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Ophthalmology - Physiology


Dietary Lactoferrin Alleviates Age-Related Lacrimal Gland Dysfunction in Mice
Published: Tuesday, March 27, 2012
Author: Motoko Kawashima et al.

by Motoko Kawashima, Tetsuya Kawakita, Takaaki Inaba, Naoko Okada, Masataka Ito, Shigeto Shimmura, Mitsuhiro Watanabe, Ken Shinmura, Kazuo Tsubota

Background

Decrease in lacrimal gland secretory function is related to age-induced dry eye disease. Lactoferrin, the main glycoprotein component of tears, has multiple functions, including anti-inflammatory effects and the promotion of cell growth. We investigated how oral administration of lactoferrin affects age-related lacrimal dysfunction.

Methods and Findings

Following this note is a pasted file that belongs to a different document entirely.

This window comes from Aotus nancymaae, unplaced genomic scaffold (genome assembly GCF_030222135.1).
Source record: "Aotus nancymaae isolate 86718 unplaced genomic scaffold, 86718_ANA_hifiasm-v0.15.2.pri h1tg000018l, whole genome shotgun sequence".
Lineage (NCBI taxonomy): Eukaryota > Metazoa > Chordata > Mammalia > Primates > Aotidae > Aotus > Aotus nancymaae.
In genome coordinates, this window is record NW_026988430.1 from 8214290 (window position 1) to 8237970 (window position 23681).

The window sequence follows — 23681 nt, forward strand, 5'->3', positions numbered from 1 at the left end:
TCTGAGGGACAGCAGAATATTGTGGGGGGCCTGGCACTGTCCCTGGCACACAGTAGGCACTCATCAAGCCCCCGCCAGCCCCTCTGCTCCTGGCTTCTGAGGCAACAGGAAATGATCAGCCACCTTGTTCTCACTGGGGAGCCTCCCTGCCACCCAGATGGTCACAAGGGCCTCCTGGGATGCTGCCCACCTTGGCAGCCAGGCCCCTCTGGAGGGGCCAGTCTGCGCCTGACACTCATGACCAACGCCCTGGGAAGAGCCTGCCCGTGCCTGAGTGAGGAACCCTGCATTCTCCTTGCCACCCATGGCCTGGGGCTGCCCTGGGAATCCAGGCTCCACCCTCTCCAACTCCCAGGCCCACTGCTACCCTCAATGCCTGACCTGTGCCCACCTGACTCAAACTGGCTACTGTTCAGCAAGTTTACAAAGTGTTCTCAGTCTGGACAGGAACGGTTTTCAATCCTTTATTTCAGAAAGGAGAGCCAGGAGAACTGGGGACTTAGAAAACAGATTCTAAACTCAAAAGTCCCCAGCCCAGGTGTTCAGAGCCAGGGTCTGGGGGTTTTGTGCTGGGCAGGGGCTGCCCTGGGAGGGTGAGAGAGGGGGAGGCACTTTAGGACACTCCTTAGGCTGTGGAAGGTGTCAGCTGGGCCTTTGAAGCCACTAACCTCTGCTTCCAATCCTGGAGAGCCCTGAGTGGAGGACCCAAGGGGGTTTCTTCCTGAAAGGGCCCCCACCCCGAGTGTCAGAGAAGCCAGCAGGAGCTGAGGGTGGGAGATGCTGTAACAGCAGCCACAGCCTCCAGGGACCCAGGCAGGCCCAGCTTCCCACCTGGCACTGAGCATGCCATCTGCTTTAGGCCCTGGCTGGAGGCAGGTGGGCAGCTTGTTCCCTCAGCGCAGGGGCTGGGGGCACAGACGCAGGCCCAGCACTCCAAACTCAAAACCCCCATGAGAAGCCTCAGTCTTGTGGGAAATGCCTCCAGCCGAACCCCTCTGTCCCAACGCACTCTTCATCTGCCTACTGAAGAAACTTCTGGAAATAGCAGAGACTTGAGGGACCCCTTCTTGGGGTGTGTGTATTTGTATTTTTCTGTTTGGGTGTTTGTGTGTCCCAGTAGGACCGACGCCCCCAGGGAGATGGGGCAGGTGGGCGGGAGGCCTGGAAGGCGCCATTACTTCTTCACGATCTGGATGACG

Twelve-month-old male C57BL/6Cr Slc mice were randomly divided into a control fed group and an oral lactoferrin treatment group. Tear function was measured at a 6-month time-point. After euthanasia, the lacrimal glands were subjected to histological examination with 8-hydroxy-2'-deoxyguanosine (8-OHdG) antibodies, and serum concentrations of 8-OHdG and hexanoyl-lysine adduct (HEL) were evaluated. Additionally, monocyte chemotactic protein-1(MCP-1) and tumor necrosis factor-a (TNF-a) gene expression levels were determined by real-time PCR. The volume of tear secretion was significantly larger in the treated group than in the control. Lactoferrin administration reduced inflammatory cell infiltration and the MCP-1 and TNF-a expression levels. Serum concentrations of 8-OHdG and HEL in the lactoferrin group were lower than those in the control group and were associated with attenuated 8-OHdG immunostaining of the lacrimal glands.

Conclusion

Oral lactoferrin administration preserves lacrimal gland function in aged mice by attenuating oxidative damage and suppressing subsequent gland inflammation.

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